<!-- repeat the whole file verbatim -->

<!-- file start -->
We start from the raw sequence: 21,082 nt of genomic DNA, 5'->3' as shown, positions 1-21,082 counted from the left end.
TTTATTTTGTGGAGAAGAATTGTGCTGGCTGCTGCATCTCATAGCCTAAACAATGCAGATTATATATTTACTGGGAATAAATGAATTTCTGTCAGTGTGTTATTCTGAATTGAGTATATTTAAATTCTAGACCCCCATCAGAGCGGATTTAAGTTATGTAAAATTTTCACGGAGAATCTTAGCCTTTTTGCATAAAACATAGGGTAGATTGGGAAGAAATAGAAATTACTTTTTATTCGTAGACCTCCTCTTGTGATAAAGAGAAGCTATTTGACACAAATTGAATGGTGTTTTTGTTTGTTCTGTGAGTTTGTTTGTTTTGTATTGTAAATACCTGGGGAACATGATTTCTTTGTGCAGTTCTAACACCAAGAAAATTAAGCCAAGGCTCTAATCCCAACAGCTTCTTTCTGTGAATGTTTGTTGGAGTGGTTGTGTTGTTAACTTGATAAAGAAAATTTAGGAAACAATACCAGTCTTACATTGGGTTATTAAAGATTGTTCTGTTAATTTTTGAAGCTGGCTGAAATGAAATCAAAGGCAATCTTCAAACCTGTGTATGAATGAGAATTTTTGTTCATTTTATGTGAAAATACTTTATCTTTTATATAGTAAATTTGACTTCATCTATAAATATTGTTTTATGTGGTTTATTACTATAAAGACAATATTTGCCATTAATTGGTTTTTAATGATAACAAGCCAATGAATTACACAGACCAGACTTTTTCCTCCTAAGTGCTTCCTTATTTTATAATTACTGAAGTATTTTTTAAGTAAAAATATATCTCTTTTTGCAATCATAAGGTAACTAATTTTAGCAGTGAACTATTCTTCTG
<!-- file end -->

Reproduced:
We start from the raw sequence: 21,082 nt of genomic DNA, 5'->3' as shown, positions 1-21,082 counted from the left end.
TTTATTTTGTGGAGAAGAATTGTGCTGGCTGCTGCATCTCATAGCCTAAACAATGCAGATTATATATTTACTGGGAATAAATGAATTTCTGTCAGTGTGTTATTCTGAATTGAGTATATTTAAATTCTAGACCCCCATCAGAGCGGATTTAAGTTATGTAAAATTTTCACGGAGAATCTTAGCCTTTTTGCATAAAACATAGGGTAGATTGGGAAGAAATAGAAATTACTTTTTATTCGTAGACCTCCTCTTGTGATAAAGAGAAGCTATTTGACACAAATTGAATGGTGTTTTTGTTTGTTCTGTGAGTTTGTTTGTTTTGTATTGTAAATACCTGGGGAACATGATTTCTTTGTGCAGTTCTAACACCAAGAAAATTAAGCCAAGGCTCTAATCCCAACAGCTTCTTTCTGTGAATGTTTGTTGGAGTGGTTGTGTTGTTAACTTGATAAAGAAAATTTAGGAAACAATACCAGTCTTACATTGGGTTATTAAAGATTGTTCTGTTAATTTTTGAAGCTGGCTGAAATGAAATCAAAGGCAATCTTCAAACCTGTGTATGAATGAGAATTTTTGTTCATTTTATGTGAAAATACTTTATCTTTTATATAGTAAATTTGACTTCATCTATAAATATTGTTTTATGTGGTTTATTACTATAAAGACAATATTTGCCATTAATTGGTTTTTAATGATAACAAGCCAATGAATTACACAGACCAGACTTTTTCCTCCTAAGTGCTTCCTTATTTTATAATTACTGAAGTATTTTTTAAGTAAAAATATATCTCTTTTTGCAATCATAAGGTAACTAATTTTAGCAGTGAACTATTCTTCTG